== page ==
How to talk about death
At every age adults should be honest with children and the younger they are the more important it is to use simple clear language, avoiding euphemisms. Since young children think in very concrete ways it will not work to say that the person or animal you are grieving has gone into a deep sleep or passed away or gone on a journey or to a better place. It is better to say simply that they have died. Explain to a young child that this means they won’t see them anymore. Of course you can say that they are at peace. Adults tend to use language like this to try to soften the blow but it can lead to a child being afraid of sleep or journeys. We used to explain to my granddaughter that Ellie didn’t come on walks or even get out of bed much because she was very, very old but if you link death with age there is a possibility that they will get worried about anyone in their lives they think of as old–that could mean you! When explaining how death happens the amount of information you give will depend on age and temperament. Some children are just more curious than others. My son told our granddaughter that Ellie’s body stopped working rather than saying she died of old age.
If your school aged child is worried about those around him dying don’t be tempted to say you’re not going to die. There is a lot of discussion about death at the moment and they may have picked up that young people have died too. Remind them that not everyone who gets sick dies. We all get sick sometimes and mostly recover. All you can do is say that you are healthy (if so) and are doing everything in your power to stay safe and well. Without suggesting that you are about to leave them remind them how many people there are in their lives who love them.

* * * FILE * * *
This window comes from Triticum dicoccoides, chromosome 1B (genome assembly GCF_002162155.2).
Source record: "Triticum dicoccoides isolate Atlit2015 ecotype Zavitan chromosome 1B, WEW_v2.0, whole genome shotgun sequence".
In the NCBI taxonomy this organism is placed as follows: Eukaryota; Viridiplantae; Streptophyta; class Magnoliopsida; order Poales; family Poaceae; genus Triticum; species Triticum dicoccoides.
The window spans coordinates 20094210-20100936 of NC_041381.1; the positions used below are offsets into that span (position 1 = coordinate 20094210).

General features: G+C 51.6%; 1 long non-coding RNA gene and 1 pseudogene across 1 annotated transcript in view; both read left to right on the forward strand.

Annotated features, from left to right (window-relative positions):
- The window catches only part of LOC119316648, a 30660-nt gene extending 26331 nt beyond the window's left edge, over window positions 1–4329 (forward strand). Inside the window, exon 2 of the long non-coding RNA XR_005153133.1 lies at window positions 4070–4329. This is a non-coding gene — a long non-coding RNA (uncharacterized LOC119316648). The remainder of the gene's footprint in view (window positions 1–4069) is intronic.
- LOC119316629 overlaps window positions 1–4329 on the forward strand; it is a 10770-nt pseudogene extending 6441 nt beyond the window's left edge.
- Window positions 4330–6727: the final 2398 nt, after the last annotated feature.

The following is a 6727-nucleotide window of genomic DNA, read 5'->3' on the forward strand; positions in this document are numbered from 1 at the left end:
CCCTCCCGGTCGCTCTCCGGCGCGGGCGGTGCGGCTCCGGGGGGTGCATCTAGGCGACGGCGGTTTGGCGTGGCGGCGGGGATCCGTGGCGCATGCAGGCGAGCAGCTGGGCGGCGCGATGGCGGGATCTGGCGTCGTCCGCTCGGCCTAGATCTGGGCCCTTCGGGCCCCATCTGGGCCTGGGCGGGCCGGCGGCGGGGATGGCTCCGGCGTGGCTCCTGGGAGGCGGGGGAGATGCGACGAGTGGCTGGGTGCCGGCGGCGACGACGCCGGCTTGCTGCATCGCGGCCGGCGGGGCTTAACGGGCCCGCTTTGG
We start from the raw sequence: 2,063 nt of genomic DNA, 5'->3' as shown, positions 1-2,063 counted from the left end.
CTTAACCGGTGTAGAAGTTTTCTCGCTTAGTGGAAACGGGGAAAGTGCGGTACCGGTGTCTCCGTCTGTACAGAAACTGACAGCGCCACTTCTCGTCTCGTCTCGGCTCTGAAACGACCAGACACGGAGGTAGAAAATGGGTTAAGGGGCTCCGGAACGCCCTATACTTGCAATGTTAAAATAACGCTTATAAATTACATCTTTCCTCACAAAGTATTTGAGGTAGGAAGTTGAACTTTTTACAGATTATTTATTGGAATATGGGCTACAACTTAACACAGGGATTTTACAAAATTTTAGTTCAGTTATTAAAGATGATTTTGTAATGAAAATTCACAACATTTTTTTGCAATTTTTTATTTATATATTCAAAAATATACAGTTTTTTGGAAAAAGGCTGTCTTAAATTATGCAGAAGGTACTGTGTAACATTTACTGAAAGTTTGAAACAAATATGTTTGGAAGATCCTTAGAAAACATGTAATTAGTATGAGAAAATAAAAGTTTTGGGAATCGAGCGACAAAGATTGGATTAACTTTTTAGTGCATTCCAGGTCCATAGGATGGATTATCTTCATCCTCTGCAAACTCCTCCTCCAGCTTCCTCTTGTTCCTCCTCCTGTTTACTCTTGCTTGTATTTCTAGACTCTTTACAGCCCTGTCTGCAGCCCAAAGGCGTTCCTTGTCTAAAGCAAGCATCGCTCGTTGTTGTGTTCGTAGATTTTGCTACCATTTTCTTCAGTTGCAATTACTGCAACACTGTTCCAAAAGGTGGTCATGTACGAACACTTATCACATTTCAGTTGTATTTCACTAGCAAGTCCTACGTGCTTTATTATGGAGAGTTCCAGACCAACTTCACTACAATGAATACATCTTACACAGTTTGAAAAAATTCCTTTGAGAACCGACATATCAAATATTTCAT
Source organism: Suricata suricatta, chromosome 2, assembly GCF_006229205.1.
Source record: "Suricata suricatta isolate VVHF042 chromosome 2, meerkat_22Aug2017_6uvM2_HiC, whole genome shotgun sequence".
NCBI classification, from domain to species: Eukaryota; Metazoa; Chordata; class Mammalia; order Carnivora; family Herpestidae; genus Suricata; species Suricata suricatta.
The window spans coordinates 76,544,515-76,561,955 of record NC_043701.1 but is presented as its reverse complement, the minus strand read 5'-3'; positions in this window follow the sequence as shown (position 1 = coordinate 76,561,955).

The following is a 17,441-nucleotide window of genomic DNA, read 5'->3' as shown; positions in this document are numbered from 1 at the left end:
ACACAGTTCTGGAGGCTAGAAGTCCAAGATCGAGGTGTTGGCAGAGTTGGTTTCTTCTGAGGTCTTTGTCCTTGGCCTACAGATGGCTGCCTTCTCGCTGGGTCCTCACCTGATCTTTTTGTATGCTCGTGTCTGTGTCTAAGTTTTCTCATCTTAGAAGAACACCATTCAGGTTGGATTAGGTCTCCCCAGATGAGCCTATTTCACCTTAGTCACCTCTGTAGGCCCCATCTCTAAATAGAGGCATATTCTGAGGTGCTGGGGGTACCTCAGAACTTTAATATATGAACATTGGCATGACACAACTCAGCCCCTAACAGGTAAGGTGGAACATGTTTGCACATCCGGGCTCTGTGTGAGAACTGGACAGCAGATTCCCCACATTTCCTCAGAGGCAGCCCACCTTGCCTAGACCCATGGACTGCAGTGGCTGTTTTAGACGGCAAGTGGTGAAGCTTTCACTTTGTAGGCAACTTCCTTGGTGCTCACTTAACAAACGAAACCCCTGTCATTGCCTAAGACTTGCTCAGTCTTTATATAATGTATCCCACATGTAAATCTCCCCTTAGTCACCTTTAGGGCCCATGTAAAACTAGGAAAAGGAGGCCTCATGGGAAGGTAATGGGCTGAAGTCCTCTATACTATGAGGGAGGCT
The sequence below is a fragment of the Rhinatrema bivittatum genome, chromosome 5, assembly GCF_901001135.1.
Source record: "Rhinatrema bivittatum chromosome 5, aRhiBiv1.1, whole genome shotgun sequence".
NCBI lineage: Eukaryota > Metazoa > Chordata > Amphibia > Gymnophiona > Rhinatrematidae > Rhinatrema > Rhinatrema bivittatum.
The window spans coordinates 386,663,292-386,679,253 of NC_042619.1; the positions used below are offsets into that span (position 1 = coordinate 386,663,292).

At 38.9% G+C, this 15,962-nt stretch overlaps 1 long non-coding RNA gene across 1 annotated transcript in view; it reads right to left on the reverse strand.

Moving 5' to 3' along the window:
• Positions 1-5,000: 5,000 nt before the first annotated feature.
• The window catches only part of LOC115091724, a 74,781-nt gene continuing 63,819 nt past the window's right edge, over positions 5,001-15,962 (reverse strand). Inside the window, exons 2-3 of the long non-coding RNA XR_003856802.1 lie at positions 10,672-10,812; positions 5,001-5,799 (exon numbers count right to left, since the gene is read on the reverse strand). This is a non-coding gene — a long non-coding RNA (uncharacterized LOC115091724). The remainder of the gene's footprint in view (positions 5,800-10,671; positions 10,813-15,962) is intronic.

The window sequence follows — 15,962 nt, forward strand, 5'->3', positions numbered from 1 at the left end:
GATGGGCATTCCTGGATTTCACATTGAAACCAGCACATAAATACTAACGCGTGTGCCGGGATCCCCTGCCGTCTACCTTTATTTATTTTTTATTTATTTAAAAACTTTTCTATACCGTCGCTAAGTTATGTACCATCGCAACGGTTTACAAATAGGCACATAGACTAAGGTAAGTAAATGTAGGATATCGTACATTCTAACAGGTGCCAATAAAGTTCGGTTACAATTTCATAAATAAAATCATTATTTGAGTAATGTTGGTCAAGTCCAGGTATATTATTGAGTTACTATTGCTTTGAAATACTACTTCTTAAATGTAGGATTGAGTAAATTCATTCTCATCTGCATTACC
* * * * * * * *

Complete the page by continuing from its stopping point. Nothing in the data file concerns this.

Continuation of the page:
If you are taking care of your own emotions your children will be able to grieve too and become more comfortable. Model your own coping strategies for your older children. Maybe suggest to your tween or teen that they could process their emotions by:
Above all talking about feelings is essential. It is very tempting for adults to want to make children feel better when they’re sad. All our euphemisms about death and our attempts to shield children from death presuppose that children can’t handle difficult feelings. This gives the message that these feelings are to be feared whereas feelings are what make us whole humans. Le them cry and feel free to cry in front of them. Use your words to describe the experience. "I know you're feeling very sad. I'm sad, too. We both loved Ellie, and she loved us, too. We’ll miss her funny little face. Do you remember how she used to run around the house like a mad thing?"
Remember that time heals but acknowledging pain helps the grieving process. Accept it.